Five Queen’s research programs will receive $250,000 each, including four collaborative projects featuring QHS researchers:
The genetic and epigenetic origins of cancer are the root of a program led by Anna Panchenko (Pathology and Molecular Medicine) and Maria Aristizabal (Biology). The team will investigate the role of mutations in histone genes in the genesis of cancer using an integrative in silicon in vivo platform. Histones are proteins that help form the structure of chromosomes and might have the potential to be used as diagnostic biomarkers or targets for therapeutic intervention.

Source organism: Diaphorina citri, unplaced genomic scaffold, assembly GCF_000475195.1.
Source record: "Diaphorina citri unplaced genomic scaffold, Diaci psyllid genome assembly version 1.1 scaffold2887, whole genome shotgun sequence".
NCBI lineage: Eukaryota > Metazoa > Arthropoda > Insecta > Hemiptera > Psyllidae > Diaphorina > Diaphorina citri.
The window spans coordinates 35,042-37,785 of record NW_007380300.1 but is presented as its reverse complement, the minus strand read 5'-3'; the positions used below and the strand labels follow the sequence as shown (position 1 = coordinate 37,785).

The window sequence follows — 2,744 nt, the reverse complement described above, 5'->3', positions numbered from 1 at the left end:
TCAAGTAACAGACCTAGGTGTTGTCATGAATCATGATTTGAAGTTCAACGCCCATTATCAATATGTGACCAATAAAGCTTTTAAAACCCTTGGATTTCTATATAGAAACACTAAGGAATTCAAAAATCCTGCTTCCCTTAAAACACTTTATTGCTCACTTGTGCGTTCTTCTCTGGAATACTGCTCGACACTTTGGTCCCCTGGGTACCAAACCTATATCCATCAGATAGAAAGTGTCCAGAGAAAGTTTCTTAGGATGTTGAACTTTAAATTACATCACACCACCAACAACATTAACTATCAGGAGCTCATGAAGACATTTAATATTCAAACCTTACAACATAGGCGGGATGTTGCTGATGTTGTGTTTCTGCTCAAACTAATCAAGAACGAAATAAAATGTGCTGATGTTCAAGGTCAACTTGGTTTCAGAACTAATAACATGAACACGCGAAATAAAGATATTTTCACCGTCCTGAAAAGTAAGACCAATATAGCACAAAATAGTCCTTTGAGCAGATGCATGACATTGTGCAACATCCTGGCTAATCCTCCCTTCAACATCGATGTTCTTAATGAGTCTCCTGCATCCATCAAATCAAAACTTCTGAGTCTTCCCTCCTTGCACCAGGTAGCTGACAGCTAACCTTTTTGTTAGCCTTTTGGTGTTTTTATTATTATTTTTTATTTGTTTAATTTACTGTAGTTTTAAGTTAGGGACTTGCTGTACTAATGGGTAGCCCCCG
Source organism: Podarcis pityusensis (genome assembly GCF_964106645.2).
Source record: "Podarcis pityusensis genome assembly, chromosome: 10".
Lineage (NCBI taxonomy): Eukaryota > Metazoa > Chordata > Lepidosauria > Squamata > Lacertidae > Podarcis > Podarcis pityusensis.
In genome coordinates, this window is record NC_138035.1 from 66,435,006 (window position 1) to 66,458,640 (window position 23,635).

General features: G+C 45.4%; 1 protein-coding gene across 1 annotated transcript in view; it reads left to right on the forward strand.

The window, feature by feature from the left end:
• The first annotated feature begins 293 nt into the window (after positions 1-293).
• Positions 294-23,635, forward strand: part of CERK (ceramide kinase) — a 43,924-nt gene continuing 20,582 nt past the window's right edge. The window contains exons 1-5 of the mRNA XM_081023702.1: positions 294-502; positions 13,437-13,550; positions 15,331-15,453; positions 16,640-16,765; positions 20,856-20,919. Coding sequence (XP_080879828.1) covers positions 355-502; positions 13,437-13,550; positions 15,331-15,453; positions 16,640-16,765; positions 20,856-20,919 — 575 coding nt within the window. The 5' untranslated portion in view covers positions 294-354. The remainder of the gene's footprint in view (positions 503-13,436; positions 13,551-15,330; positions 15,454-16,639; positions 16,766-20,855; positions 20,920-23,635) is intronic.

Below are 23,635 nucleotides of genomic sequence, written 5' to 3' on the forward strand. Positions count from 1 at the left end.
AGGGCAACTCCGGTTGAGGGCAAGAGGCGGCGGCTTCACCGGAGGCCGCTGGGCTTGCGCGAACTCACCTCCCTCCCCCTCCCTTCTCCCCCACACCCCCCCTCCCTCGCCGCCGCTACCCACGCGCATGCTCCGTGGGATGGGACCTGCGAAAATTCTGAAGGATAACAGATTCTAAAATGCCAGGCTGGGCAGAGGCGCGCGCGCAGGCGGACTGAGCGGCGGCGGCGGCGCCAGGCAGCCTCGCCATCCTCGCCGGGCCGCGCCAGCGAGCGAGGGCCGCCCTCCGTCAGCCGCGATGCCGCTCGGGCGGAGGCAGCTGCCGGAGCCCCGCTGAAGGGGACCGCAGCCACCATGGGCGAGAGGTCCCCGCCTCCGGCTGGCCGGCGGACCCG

Cutting-edge health sciences projects played a starring role in attracting $3M in new research funding to Queen’s.
Queen’s Health Sciences researchers are responsible for over half of the university’s projects selected as part of the Government of Canada’s investment to support high-risk, high-reward research through the New Frontiers in Research Fund (NFRF) Exploration and Research in a Pandemic Context streams.